To address this lack, Apple should integrate secure software development into all internal development efforts. This includes programmer training, development standards, design requirements, threat modeling, code review, use of security testing tools, specialized pre-release testing, and root cause analysis for post-release bugs.


Establish a Proactive Security Response Team -- Although Apple does have dedicated security engineers, and a small product security team, there is no public security response team to manage externally reported vulnerabilities or other security issues in a consistent and coherent fashion. Based on public handling of certain security issues it appears that the current product security team lacks sufficient resources or influence to effectively manage all Apple security issues in a consistent and coherent fashion.

An enhanced Apple security response team would manage communications with external researchers reporting vulnerabilities and the internal developers that develop the fixes. Since Apple relies so much on third-party software, much of it open source, the security response team would also track and coordinate security responses for these products. This could enable Apple to manage security issues like the recent Java and DNS flaws proactively, so Apple users are no longer exposed even after these components have been fixed by their programmers.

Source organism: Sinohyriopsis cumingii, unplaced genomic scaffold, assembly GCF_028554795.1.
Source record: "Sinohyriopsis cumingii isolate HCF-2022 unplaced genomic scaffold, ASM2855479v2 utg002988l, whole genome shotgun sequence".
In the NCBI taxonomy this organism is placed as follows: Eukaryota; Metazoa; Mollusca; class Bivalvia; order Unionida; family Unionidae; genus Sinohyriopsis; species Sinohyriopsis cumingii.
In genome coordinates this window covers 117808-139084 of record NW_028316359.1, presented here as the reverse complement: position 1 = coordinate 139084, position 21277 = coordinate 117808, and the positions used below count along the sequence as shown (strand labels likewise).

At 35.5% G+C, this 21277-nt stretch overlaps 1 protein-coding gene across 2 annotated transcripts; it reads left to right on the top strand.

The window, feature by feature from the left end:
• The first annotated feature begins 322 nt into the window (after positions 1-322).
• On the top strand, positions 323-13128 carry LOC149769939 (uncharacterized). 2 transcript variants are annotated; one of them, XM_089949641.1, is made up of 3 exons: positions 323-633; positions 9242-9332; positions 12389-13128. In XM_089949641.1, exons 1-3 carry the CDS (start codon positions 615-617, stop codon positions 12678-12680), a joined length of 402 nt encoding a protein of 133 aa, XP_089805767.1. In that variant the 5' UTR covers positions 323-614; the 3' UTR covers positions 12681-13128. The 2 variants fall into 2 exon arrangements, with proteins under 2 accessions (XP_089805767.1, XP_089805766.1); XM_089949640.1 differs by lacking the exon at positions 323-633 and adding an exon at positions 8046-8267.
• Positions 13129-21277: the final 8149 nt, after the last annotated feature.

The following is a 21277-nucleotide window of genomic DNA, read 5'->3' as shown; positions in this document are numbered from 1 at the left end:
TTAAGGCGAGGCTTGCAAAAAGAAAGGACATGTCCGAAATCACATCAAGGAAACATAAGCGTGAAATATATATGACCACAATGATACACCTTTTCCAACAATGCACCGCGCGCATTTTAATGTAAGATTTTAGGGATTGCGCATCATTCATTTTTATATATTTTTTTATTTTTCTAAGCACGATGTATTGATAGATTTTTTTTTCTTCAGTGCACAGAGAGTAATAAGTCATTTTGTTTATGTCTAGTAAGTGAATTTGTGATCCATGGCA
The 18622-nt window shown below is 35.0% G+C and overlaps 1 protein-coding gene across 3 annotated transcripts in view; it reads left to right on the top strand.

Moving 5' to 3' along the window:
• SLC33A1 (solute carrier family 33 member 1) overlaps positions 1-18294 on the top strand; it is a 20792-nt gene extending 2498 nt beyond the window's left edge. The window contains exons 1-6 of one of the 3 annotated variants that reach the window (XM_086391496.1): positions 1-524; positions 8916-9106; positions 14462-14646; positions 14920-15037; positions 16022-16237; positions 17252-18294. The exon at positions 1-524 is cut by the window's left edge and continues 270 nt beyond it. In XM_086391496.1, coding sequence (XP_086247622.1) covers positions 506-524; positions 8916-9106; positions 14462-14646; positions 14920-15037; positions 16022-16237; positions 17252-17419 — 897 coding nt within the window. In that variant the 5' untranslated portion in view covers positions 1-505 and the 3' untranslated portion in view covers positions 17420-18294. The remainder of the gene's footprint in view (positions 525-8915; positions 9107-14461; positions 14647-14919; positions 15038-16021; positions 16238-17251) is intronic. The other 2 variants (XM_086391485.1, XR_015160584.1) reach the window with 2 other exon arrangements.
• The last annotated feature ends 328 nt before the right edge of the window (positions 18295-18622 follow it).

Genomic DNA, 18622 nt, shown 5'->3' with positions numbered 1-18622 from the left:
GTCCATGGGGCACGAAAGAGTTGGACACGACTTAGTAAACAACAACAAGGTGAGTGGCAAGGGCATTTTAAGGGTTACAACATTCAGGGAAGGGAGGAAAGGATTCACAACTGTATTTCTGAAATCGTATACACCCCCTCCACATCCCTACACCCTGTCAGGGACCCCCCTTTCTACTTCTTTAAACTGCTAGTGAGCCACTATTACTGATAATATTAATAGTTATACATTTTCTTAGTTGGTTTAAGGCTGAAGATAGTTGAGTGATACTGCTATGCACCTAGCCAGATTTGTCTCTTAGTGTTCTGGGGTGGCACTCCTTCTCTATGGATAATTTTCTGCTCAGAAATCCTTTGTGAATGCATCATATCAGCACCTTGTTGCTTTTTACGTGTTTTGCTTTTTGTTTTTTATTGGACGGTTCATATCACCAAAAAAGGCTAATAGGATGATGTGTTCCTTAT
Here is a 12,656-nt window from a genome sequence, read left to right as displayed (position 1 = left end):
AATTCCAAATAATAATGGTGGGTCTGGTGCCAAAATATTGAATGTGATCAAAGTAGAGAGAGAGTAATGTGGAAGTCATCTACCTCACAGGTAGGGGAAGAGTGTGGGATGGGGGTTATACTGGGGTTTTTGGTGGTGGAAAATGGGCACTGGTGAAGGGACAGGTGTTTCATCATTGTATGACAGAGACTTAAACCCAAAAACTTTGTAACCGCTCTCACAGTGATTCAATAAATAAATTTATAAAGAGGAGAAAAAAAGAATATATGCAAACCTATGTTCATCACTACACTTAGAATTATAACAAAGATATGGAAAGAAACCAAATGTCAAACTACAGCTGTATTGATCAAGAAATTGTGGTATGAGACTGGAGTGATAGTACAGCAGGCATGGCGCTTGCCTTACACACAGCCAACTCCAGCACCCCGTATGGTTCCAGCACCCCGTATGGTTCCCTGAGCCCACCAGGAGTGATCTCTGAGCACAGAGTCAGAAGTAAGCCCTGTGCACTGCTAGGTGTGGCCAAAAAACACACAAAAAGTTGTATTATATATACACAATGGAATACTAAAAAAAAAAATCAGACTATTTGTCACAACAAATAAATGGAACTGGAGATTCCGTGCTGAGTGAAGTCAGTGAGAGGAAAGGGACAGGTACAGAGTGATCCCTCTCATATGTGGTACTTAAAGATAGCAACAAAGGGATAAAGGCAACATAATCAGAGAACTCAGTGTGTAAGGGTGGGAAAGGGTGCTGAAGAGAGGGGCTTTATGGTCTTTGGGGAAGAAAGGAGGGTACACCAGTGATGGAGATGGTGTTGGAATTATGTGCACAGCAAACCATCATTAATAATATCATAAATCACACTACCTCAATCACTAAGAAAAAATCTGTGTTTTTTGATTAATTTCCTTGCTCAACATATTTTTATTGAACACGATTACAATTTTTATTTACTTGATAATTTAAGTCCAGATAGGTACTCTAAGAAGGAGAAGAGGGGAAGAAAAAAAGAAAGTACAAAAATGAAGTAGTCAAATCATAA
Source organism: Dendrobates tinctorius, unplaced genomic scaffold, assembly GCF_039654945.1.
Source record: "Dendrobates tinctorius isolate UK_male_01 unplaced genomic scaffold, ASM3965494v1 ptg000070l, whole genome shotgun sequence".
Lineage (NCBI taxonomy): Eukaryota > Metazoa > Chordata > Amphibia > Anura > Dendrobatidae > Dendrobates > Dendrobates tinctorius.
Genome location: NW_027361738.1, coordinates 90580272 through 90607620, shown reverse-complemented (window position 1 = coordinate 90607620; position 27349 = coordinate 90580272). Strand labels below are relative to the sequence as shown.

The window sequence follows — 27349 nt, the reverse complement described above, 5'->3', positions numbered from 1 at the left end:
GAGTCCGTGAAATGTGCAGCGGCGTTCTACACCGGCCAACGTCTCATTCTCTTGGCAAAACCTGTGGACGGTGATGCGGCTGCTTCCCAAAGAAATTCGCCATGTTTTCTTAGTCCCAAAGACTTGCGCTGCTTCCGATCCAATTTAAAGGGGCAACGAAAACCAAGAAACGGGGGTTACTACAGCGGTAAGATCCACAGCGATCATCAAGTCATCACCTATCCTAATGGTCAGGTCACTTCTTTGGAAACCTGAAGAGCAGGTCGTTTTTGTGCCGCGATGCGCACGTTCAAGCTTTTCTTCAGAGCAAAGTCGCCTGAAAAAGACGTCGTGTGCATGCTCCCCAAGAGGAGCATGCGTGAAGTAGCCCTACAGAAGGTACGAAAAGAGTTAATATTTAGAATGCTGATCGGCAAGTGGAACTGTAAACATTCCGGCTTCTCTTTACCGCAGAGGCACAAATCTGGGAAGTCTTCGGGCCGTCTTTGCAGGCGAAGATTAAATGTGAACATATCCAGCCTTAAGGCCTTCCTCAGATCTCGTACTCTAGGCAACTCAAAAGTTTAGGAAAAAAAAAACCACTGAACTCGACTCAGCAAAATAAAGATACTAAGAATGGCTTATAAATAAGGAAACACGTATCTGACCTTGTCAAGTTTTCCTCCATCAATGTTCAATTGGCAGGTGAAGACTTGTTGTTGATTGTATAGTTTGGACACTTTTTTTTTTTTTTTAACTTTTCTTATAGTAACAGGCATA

Having spent years working with both researchers and vendors, I've learned that a communicative security response team typically generates goodwill with researchers reporting bugs, and is more likely to avoid messy disclosure situations that place users at risk.


Manage Vulnerabilities in Included Third-party Software -- As I've mentioned multiple times, one of Apple's most significant security problems lies with patching versions of third-party software (much of it open source) included in Apple products. Apple has a history of patching these components long after fixes are released on other platforms (examples include Java, Samba, Apache, and DNS, and even Apple's own open-source WebKit and mDNS).

This is more than merely a roadmap for an attacker, it's an unimpeded highway straight to your Mac. For example, the world's most popular free penetration testing (hacking) tool, Metasploit, can now target Mac OS X specifically, and functional attacks (for any platform) are typically available for Metasploit only hours or days after new patches are released.